paglia 4 years ago antiderivative of x^2/ sqr(1+x^2)

1. Mr.Math

Is it $$\frac{x^2}{\sqrt{1+x^2}}?$$

2. FoolForMath

$$\int \frac{x^2 dx}{\sqrt{1+x^2}}$$

3. paglia

yes

4. Mr.Math

You know that the most general anti-derivative of it is: $\int\limits {x^2 \over \sqrt{1+x^2}}dx$ The best way to evaluate this integral is by using trig substitution, $$x=\tan(z)$$.

5. paglia

oh, I'm so sorry, insted of 1+x^2 is 1-x^2

6. Mr.Math

$$x=\tan(z) \implies dx=\sec^2(z)dz$$, the integral becomes: $\int\limits {\tan^2(z)\sec^2(z) dz \over \sec(z)}=\int\limits \tan^2(z)\sec(z)dz$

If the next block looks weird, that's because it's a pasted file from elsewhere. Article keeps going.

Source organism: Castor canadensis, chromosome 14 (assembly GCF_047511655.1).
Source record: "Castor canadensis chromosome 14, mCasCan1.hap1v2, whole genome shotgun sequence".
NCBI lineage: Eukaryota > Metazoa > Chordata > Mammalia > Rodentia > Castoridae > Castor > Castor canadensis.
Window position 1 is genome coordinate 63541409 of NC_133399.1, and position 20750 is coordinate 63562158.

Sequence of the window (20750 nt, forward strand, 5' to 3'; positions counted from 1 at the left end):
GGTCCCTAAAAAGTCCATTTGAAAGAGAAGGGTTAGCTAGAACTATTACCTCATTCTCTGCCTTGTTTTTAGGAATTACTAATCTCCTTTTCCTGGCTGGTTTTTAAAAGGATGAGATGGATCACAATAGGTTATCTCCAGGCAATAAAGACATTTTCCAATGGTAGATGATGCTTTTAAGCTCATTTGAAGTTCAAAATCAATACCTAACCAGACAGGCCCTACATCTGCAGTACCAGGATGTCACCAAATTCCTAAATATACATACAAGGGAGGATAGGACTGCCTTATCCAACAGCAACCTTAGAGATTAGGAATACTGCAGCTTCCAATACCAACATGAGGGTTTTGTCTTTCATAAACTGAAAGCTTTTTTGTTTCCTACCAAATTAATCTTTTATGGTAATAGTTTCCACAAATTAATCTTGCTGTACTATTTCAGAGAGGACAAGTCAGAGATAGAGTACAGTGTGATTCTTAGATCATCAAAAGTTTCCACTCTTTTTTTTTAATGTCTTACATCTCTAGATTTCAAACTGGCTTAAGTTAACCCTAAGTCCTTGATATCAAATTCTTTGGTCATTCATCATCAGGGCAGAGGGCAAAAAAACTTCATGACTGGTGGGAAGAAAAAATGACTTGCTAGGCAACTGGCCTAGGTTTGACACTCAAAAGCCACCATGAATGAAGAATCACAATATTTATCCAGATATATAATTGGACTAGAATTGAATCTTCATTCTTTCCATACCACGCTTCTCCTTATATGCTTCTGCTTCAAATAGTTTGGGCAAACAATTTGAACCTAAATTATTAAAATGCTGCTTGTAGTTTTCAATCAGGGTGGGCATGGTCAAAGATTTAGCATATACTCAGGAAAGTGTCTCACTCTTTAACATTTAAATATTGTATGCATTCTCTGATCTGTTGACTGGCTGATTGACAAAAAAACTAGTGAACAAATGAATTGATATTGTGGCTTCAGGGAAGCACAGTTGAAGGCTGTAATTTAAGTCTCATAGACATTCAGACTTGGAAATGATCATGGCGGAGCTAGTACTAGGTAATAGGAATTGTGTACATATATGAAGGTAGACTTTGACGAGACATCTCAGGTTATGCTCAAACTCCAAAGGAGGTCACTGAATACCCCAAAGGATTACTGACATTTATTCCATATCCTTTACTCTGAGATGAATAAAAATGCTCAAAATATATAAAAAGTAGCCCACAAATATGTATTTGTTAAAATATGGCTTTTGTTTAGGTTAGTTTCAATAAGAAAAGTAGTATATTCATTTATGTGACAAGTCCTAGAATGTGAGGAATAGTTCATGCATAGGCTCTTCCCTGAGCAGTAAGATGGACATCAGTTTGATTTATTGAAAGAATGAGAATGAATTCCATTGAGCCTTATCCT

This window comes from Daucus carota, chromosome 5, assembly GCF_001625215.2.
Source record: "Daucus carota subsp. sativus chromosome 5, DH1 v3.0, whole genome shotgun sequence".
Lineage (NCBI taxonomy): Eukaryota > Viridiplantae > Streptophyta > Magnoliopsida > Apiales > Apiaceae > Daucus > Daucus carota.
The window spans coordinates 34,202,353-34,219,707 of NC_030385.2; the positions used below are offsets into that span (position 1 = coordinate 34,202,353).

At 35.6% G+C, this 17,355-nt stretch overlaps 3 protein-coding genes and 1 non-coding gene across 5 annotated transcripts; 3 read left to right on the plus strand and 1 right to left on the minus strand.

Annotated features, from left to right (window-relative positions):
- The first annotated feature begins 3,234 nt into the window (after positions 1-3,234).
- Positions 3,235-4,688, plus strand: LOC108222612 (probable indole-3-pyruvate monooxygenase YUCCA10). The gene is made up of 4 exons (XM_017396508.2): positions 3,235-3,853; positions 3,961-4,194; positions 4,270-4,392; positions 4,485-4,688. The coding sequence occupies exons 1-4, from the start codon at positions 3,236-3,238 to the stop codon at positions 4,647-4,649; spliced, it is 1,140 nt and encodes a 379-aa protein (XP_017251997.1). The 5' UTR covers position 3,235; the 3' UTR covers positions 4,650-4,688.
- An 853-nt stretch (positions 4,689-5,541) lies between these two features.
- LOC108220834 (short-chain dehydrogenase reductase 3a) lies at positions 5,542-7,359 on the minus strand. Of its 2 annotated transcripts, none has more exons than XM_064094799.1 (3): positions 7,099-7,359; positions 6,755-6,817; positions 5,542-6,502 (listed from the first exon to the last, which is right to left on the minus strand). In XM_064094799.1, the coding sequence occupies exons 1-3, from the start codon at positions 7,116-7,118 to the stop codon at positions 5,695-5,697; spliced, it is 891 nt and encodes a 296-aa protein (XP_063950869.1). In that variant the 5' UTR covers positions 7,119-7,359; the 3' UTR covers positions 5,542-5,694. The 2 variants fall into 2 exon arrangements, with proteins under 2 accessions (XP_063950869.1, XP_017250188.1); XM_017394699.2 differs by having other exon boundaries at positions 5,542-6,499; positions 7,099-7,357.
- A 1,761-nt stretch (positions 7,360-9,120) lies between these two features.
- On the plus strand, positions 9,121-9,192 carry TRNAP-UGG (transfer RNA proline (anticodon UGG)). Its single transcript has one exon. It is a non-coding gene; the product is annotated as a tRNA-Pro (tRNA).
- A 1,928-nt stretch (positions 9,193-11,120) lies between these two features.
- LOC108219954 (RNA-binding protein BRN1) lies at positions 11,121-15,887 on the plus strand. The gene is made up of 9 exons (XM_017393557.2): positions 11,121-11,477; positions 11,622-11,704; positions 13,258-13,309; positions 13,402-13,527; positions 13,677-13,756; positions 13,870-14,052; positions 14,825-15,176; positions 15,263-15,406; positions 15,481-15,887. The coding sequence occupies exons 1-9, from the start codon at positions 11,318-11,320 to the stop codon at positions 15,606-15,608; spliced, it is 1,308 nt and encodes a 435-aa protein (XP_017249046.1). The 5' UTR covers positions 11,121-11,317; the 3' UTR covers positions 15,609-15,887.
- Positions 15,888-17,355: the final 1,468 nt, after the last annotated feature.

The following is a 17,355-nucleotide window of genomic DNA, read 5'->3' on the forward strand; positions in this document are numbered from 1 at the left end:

7. Mr.Math

Oh man!

8. paglia

if he at least gives me any idea to solve is already worth it :D

9. Mr.Math

You will use the same method, but substitute $$x=\sin(z)$$ instead!

10. Ishaan94

$\frac{x^2+ 1-1 }{\sqrt{1-x^2}}$ $-\sqrt{1-x^2} + \frac{1}{\sqrt{1-x^2}}$ $x = \sin\theta$ $dx = \cos\theta d\theta$ $-\cos^2\theta + 1$

11. paglia

that's what i did but i'm kind of dyslexic so i must have mixed something :D i'll check again to see what's wrong